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What’s the best stroller for...

...tackling snow and icy streets? The Mountain Buggy Terrain could likely make it up a snow- and ice-packed Rocky Mountain pass with little effort. It...
Bob Revolution Sport Experience
Britax B Ready
City Mini
Graco Lite Rider
Joovy Cocoon
Joovy Kooper
 (Photo: Katja Kulenkampff)
Photo: Katja KulenkampffMcLaren Quest
Mountain Buggy Terrain
Summit XC Single
By Heather Lalley and Liz Plosser |

...tackling snow and icy streets?

The Mountain Buggy Terrain could likely make it up a snow- and ice-packed Rocky Mountain pass with little effort. It easily tackled a slush-covered alley in the Loop and a snow-covered incline. Powerful suspension keeps this SUV of strollers bouncing gracefully along, even over potholes. Beware, though, this baby is long (about 40 inches). We could barely wedge in behind it in an elevator and struggled to get it through heavy doors. $550 at

The BOB Revolution is the ATV of baby buggies, bounding over icy snow and rutted city streets without a hiccup. (We loved the double version, too). You could sip a latte without fear of spills with the smooth, one-handed steering. Plus, there’s room for your mountain-climbing gear under the seat. $330 at REI, 1466 N Halsted St (312-951-6020).


Oh, City Mini Double, let us count the ways we love thee: your insanely-quick-to-assemble design (less than five minutes flat), your smooth-as-silk steering, your sports car–like turn radius, your ability to seat infants from birth. And last but not least, your takes-two-seconds-and-one-brain-cell-to-fold-it-up feature. We’re not alone in our obsession—this stroller is all over Chicagoland. $400 at Giggle, 2116 N Halsted St (773-296-6228).

We lean away from tandem versions where one baby’s view is perpetually blocked. But Britax’s B-Ready is a happy middle ground: It offers more than a dozen configurations to position babies in equally awesome viewing positions. It also allows for staggered seating—so it’s noticeably shorter than most tandems. Bonus: It holds two car seats (adapters sold separately). $500 for stroller, $150 for an extra seat at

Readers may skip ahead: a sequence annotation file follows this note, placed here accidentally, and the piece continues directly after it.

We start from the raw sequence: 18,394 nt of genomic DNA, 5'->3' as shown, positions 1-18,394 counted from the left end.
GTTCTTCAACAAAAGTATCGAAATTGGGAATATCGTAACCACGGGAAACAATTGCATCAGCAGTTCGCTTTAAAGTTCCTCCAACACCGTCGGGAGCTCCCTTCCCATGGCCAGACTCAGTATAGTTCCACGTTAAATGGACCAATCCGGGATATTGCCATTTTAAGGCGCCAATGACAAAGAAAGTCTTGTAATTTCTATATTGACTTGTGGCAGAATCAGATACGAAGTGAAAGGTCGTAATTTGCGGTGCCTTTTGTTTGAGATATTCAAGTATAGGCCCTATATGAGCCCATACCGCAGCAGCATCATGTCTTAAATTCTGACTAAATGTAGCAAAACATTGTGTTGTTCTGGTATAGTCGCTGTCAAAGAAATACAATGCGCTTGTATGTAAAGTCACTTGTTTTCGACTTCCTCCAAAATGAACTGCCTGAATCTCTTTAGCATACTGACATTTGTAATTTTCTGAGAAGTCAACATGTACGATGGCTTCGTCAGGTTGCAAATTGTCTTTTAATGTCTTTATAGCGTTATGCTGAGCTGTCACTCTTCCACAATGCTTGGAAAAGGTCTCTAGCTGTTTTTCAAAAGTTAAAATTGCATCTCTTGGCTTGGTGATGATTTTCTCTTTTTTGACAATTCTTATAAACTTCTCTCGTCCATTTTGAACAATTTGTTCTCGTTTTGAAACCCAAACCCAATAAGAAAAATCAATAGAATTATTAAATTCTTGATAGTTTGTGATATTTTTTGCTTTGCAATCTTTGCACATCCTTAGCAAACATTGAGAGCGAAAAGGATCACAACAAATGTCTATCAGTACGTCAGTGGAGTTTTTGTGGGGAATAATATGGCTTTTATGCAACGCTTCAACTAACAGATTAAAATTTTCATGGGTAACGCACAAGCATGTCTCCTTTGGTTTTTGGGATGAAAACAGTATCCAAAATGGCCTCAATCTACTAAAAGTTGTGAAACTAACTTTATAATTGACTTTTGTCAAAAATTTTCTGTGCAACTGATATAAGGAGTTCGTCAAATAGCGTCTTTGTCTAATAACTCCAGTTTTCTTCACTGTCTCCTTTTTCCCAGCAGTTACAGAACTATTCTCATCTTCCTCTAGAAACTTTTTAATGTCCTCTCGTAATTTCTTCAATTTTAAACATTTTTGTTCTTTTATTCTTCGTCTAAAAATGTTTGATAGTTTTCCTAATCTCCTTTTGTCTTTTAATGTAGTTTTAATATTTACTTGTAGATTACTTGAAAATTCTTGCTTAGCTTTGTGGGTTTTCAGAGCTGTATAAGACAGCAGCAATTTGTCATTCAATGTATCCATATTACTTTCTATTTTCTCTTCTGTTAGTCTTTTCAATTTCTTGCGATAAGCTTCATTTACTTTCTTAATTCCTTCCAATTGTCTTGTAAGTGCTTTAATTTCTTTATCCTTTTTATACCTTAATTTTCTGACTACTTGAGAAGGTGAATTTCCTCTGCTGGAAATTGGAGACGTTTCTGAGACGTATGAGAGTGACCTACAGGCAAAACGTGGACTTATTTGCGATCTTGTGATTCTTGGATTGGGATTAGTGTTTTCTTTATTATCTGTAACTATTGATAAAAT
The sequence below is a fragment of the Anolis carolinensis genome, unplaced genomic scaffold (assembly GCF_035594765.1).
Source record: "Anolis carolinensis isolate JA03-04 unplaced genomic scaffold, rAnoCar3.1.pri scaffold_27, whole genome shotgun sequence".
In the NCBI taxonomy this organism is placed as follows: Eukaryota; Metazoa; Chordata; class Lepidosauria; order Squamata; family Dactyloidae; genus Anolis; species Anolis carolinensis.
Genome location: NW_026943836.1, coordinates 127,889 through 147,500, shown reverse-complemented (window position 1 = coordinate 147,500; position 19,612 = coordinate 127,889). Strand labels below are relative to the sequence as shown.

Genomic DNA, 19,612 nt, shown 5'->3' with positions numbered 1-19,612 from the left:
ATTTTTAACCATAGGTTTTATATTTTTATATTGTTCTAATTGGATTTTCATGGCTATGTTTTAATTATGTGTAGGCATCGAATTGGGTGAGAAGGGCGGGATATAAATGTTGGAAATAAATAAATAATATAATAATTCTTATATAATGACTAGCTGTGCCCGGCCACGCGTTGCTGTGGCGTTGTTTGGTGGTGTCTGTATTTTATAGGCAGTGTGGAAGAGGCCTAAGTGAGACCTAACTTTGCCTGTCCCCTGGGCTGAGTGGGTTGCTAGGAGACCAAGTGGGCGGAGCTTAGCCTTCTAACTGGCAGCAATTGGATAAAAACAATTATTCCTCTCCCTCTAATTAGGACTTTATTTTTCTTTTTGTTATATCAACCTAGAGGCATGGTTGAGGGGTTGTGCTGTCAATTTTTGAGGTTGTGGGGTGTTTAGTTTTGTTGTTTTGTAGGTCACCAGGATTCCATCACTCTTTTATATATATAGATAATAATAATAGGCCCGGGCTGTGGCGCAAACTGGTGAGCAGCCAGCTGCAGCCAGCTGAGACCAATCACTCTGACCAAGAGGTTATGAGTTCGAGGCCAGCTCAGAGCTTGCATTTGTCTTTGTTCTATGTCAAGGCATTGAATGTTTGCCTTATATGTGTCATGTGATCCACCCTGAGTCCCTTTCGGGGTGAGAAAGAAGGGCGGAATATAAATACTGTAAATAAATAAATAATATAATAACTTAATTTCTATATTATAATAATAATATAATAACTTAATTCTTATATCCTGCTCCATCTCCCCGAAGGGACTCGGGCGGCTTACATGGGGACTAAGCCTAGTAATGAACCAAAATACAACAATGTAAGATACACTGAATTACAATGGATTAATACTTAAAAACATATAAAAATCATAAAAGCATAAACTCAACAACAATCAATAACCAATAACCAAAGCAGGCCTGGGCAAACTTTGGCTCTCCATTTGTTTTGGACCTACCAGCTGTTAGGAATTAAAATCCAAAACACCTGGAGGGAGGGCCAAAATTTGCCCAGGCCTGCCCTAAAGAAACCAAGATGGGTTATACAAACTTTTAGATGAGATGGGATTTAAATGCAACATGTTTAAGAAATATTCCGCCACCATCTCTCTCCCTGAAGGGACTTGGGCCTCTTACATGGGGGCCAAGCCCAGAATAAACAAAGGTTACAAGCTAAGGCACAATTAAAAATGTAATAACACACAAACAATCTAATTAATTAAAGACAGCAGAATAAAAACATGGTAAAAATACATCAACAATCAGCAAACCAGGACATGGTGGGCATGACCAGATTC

...quick collapse and storage?

We have to admit, we’re not very mechanically inclined. So, it took us a couple of tries to open and close the Inglesina Swift. But, once we did, we were embarrassed by how simple it actually is. Once closed, the stroller automatically locks shut. Best of all, the 13.5-pound featherweight champion (including shade canopy) has a comfy side handle for easy carrying. We also like the four-position recline and the taller-than-average (for an umbrella stroller) padded hand grips. $100 at

Assembly of the Graco Literider isn’t that easy (hint: bring a hammer), but when it was upright and rolling, we loved the truly one-handed collapsing mechanism. Push a button, turn the handlebar and the 18-pounder folds up into a compact package that locks closed. The stroller handles as well as its pricier competitors and has a large shopping basket under the seat. $75 at Babies R Us, 5660 Touhy Ave, Niles (847-588-2081,

...navigating tight spaces/doorways?

The compact Joovy Kooper could navigate an obstacle course. With a tight-as-a-drum turning radius, we had no problem wheeling this jazzy number around boxes and through tight doorways. Extra-tall drivers might find the handles a bit low, but the stroller opens and folds up super easily. $200 at

You could wind your way through cramped store aisles or even a rush-hour CTA bus with this easy-steering umbrella-style Maclaren Quest Sport stroller. Baby will appreciate the padded seat and parents will give thanks for the well-cushioned, ergonomic handles. $189–$245 at

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